Harpoons are also very good at precise maneuvering of your ship. When you are close to islands or larger structures in the sea, you can essentially perform an anchor turn without dropping the anchor by having the Helmsman turn the wheel to the desired side and having a Deckhand pull the ship around the corner by harpooning any solid surface structure. You can also utilize the Harpoon to pull your ship closer to an island or away from it. The surrounding area of all Islands has shallow water, so you can also use the harpoon to turn your ship around quicker by having one of your Deckhands shoot low with the harpoon, grabbing land and pulling you to the desired side.
The Harpoon is also valuable at keeping up with other ships or positioning your ship around them. Try to grab moving ships with your harpoon to catch up speed or pull yourself closer. The harpoon has to be pulled in constantly to get closure. A slack harpoon will easily disconnect with its target. Watch out when harpooning, as anyone sitting on a Harpoon is an easy target for cannons or firearms.
Ship Combat & Cannon Tactics[edit | edit source]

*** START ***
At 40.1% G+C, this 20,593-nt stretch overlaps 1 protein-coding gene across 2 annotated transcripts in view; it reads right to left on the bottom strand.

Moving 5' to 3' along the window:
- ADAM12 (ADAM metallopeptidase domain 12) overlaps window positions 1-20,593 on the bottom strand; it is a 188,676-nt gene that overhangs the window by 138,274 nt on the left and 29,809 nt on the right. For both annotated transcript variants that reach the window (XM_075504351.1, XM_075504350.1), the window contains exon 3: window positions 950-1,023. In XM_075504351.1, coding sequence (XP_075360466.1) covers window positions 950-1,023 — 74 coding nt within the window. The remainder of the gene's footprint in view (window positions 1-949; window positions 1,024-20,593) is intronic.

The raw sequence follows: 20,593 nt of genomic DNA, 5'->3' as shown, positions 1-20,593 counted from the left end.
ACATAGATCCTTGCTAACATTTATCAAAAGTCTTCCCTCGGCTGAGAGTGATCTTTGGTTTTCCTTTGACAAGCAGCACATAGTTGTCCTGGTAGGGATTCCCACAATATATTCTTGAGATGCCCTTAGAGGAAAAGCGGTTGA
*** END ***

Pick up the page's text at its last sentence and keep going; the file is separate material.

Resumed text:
Ship to Ship Combat is more streamlined in the Arena game mode, as you have neither Cursed Cannonballs nor Gunpowder Barrels, so you have to rely on careful maneuvering, boarding and Cannon fire. When approached by enemy ships, or when approaching one yourself, try to position your ship with your sides either in front or behind their ship. This is fairly easy to achieve if the enemy ship is anchored, so try to get your Boarder on their ship, ready to lower the anchor and guard the enemy team from picking it up, or raising it. If you can get all four crew-mates on each cannon to aim at and barrage a ship at range, then you are more than likely to sink the enemy ship. This is an ideal scenario though, in real Arena fights, you will have to guard yourself from enemy cannon fire, have someone on repairs and lose deckhands to boarders or boarding. Nonetheless, try to have at least two people on cannons for maximum efficiency. If you are close to an enemy ship, but do not have the necessary mobility to get to the right angle, have one of your crew-mates grab the opposing ship with a Harpoon. The harpoon is ideal for pulling your ship out of the enemy ship's cannon range or into your own, to keep up in speed with their ship or to simply stop them from moving.